The road to Ironman Part III

Tuesday 18th September 2018 (11.02am)

Friday 7th September, the training was done and there was no going back.

I had clocked up hours and hours of training totalling:

🏊🏼‍♀️ Swim: 121 miles

🚴🏼‍♀️ Bike: 2437 miles

🏃🏻‍♀️ Run: 554 miles

After last minute bike checks, bag checks and nutrition checks, I loaded up the car and headed to Tenby. Like a proper athlete, I stopped off for a cooked breakfast on the way. It is said that you should not change your nutrition and stick to what you know and I trusted that along my journey. The only thing that changed was the quantity. I was stuffing a lot more as I became addicted to aero bubbles and twirl bites. I planned to take this seriously 😂

In terms of my weight I was slightly heavier than what I was 12 months ago but healthier. My body shape became more athletic, my legs which previously looked like lifeless hot dogs after so much surgery developed muscles, my core strength improved and for once I felt fit to face a challenge. This is not to say that things were easy along the way. I still had moments where I looked at myself and said ‘I am not going to eat today as I am fat’ or I did not want to take my medication as it was making me put on weight. Being focused on my training and events did not take away the problems suffered with mental illness. I have written about such moments along the way in earlier blogs.

Myself and my partner arrived in Tenby early Friday afternoon where I was greeted by one very excited Olly and my parents (slightly worried *mother*). First up was registration where I had my orange (access all areas) and green bands (first timer) slapped onto my wrist. The much awaited Ironman back pack was given to me (impressed), I signed some sort of disclaimer thing to say that it was my fault if I die and collected my number (502).

I then collected my special needs bags before hitting the expo with my dad and his bank card. A lazy afternoon and evening followed, stuffing my face with my mothers chicken dinner and blackberry & apple pie. Even though my parents live in Tenby, I decided 12 months ago to book the Giltar hotel on the finish line and close to transition.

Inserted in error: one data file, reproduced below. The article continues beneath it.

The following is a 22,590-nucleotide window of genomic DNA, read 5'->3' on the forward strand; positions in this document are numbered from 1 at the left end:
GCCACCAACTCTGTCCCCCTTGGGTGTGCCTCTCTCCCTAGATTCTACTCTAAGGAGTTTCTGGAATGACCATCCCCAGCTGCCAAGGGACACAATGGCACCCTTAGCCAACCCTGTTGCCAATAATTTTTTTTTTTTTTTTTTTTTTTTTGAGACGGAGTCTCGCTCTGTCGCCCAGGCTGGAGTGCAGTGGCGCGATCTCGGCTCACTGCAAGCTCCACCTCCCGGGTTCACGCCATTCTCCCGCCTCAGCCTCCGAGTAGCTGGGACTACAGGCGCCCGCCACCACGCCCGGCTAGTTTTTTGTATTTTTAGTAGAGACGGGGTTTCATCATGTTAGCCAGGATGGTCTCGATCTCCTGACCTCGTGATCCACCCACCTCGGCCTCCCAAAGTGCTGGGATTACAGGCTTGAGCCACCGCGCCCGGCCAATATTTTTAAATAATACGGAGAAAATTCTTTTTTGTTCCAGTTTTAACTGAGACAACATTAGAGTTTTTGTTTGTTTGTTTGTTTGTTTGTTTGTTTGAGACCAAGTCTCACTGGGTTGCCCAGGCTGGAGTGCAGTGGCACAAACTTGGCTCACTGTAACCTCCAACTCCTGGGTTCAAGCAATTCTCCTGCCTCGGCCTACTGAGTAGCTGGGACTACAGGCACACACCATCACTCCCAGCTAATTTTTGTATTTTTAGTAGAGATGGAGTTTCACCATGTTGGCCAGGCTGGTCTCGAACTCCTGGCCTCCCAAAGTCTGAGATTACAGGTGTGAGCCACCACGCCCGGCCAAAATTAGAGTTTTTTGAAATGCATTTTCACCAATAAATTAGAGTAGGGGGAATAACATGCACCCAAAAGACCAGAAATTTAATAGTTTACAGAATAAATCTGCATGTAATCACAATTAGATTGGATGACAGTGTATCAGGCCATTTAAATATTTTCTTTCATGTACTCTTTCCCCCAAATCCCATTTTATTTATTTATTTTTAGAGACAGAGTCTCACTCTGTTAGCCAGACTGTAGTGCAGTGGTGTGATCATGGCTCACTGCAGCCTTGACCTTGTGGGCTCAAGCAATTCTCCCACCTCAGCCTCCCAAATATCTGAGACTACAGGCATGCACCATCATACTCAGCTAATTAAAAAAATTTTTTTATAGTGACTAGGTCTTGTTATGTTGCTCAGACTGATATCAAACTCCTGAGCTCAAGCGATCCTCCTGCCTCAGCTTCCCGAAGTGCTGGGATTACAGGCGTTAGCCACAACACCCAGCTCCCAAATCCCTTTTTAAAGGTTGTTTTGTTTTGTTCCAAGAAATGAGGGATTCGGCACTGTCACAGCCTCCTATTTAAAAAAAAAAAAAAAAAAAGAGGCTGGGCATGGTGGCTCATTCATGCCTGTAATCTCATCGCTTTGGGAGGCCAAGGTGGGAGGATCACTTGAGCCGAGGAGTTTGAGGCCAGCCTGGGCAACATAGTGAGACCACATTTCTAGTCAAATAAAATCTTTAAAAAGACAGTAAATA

I had another cooked breakfast Saturday morning before having a walk around town to soak in the incredible Ironman atmosphere. I checked out where my hook was on the north walk to hang my pink bag (which would include my trainers and drink before and after the swim) and worked out where I would seed myself and stand for the swim start. I was planning to get the swim done in under 1hr 20 so found the relevant yellow marking on the road. This is where the Long Course swim which I did in July came in handy as it gave me an idea of expected time.

Next up was the all important job of sorting out transition bags. I had two bags, blue for bike and red for run. I packed the relevant kit which I would need for each discipline into each bag. Thankfully I had made a list earlier in the week, as at this stage, excitement set in and I would have probably forgotten something. Ticking off the items on the list as my helmet, shoes, trainers talc, towel etc went into each bag was like a military operation. These bags along with my bike needed to be in transition by 3pm on the Saturday.

To get into transition, my bands, bike and bags were checked against my number, I had to have my helmet on and strapped up and then have my photo taken. The bike racks were labelled up and signposted with numbers to make your bike easy to find (allegedly). I put my bike in my 502 slot then headed into the transition tent. The tent was full of racks with hanging blue and red bags. Once again I found my hook, chucked my helmet in my blue bag and hung up my bags. Only I could hang my bags the wrong way around, blue on the red hook, and red on the blue so after a quick look around to see if no-one was looking at my amateur skills I swiftly changed them around.

After making sure my bags were hanging up nicely and correctly I collected my timing chip. I put this on my left ankle and wore it around for the rest of the day like someone proud to show off that they were on tag. I left the transition area with the bike racked, the bags in and the chip on my ankle.

After all this hard work I rewarded myself with a well deserved Greggs corned beef pasty and my 3rd hot chocolate of the day. A few games of pool followed (pleased to say I beat my partner 2-1) before heading back to hotel for a chilled out evening (with a Dominos pizza for one).

I was surprisingly calm and relaxed as I sorted out my special needs bags (packed with sausage roll, pasty, 3 packs of ready salted crisps, chocolate bread, 2 Mars bars, small bottles of lemonade, ibuprofen, plasters and extra Tailwind to add to my water bottles). I also packed my small bike bag with cola power shots and whatever chocolate bread I could shove in it). **if anyone would like any ironman nutrition tips then please give me a shout.**

I took my evening sea sickness tablet and I went to bed knowing that all was ready for the morning, all I had to do was get up at 5am and rock up for a long day at the office.

I set two alarms (iPhone and Garmin). I never do this. Did I really think I was not going to get up for one of the biggest days of my life?

The road to Ironman part IV to follow

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